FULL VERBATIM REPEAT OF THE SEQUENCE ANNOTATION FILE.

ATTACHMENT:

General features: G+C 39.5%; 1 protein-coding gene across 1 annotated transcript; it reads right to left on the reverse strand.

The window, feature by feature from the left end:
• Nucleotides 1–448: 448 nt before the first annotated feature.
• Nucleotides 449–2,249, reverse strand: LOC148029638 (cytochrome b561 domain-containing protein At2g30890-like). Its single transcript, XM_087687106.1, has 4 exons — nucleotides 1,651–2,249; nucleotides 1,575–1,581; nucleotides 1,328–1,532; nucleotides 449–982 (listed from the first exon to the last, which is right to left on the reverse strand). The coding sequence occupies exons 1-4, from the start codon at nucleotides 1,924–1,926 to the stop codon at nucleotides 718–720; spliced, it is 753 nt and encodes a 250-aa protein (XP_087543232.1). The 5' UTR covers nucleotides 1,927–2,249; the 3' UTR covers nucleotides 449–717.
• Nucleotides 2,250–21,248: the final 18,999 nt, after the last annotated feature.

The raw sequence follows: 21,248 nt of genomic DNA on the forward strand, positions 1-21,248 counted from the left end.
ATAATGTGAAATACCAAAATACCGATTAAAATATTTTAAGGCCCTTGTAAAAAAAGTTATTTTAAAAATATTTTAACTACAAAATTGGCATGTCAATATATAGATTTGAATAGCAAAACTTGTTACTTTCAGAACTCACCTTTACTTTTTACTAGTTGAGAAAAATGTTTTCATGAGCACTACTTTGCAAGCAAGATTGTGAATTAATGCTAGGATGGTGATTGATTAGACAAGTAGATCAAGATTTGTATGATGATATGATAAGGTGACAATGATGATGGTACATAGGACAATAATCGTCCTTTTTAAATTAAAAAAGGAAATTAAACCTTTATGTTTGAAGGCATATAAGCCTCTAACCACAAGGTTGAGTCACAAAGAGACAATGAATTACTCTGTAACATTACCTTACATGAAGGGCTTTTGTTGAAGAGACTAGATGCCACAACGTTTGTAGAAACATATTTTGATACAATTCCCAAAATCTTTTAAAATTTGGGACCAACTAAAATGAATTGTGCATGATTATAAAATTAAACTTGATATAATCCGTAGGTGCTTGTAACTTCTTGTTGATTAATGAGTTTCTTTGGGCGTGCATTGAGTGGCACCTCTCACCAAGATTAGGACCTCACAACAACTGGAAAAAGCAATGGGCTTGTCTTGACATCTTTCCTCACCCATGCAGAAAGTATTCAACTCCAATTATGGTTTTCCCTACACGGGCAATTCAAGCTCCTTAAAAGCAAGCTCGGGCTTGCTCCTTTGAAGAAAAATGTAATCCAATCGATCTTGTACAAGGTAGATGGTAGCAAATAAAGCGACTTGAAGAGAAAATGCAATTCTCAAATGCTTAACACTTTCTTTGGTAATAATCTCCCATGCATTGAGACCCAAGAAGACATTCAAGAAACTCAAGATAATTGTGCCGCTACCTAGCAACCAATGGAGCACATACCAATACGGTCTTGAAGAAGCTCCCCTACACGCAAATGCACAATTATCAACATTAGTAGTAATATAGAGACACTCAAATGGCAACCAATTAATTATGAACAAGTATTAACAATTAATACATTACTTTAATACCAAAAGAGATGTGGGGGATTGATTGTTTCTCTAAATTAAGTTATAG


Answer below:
General features: G+C 39.5%; 1 protein-coding gene across 1 annotated transcript; it reads right to left on the reverse strand.

The window, feature by feature from the left end:
• Nucleotides 1–448: 448 nt before the first annotated feature.
• Nucleotides 449–2,249, reverse strand: LOC148029638 (cytochrome b561 domain-containing protein At2g30890-like). Its single transcript, XM_087687106.1, has 4 exons — nucleotides 1,651–2,249; nucleotides 1,575–1,581; nucleotides 1,328–1,532; nucleotides 449–982 (listed from the first exon to the last, which is right to left on the reverse strand). The coding sequence occupies exons 1-4, from the start codon at nucleotides 1,924–1,926 to the stop codon at nucleotides 718–720; spliced, it is 753 nt and encodes a 250-aa protein (XP_087543232.1). The 5' UTR covers nucleotides 1,927–2,249; the 3' UTR covers nucleotides 449–717.
• Nucleotides 2,250–21,248: the final 18,999 nt, after the last annotated feature.

The raw sequence follows: 21,248 nt of genomic DNA on the forward strand, positions 1-21,248 counted from the left end.
ATAATGTGAAATACCAAAATACCGATTAAAATATTTTAAGGCCCTTGTAAAAAAAGTTATTTTAAAAATATTTTAACTACAAAATTGGCATGTCAATATATAGATTTGAATAGCAAAACTTGTTACTTTCAGAACTCACCTTTACTTTTTACTAGTTGAGAAAAATGTTTTCATGAGCACTACTTTGCAAGCAAGATTGTGAATTAATGCTAGGATGGTGATTGATTAGACAAGTAGATCAAGATTTGTATGATGATATGATAAGGTGACAATGATGATGGTACATAGGACAATAATCGTCCTTTTTAAATTAAAAAAGGAAATTAAACCTTTATGTTTGAAGGCATATAAGCCTCTAACCACAAGGTTGAGTCACAAAGAGACAATGAATTACTCTGTAACATTACCTTACATGAAGGGCTTTTGTTGAAGAGACTAGATGCCACAACGTTTGTAGAAACATATTTTGATACAATTCCCAAAATCTTTTAAAATTTGGGACCAACTAAAATGAATTGTGCATGATTATAAAATTAAACTTGATATAATCCGTAGGTGCTTGTAACTTCTTGTTGATTAATGAGTTTCTTTGGGCGTGCATTGAGTGGCACCTCTCACCAAGATTAGGACCTCACAACAACTGGAAAAAGCAATGGGCTTGTCTTGACATCTTTCCTCACCCATGCAGAAAGTATTCAACTCCAATTATGGTTTTCCCTACACGGGCAATTCAAGCTCCTTAAAAGCAAGCTCGGGCTTGCTCCTTTGAAGAAAAATGTAATCCAATCGATCTTGTACAAGGTAGATGGTAGCAAATAAAGCGACTTGAAGAGAAAATGCAATTCTCAAATGCTTAACACTTTCTTTGGTAATAATCTCCCATGCATTGAGACCCAAGAAGACATTCAAGAAACTCAAGATAATTGTGCCGCTACCTAGCAACCAATGGAGCACATACCAATACGGTCTTGAAGAAGCTCCCCTACACGCAAATGCACAATTATCAACATTAGTAGTAATATAGAGACACTCAAATGGCAACCAATTAATTATGAACAAGTATTAACAATTAATACATTACTTTAATACCAAAAGAGATGTGGGGGATTGATTGTTTCTCTAAATTAAGTTATAG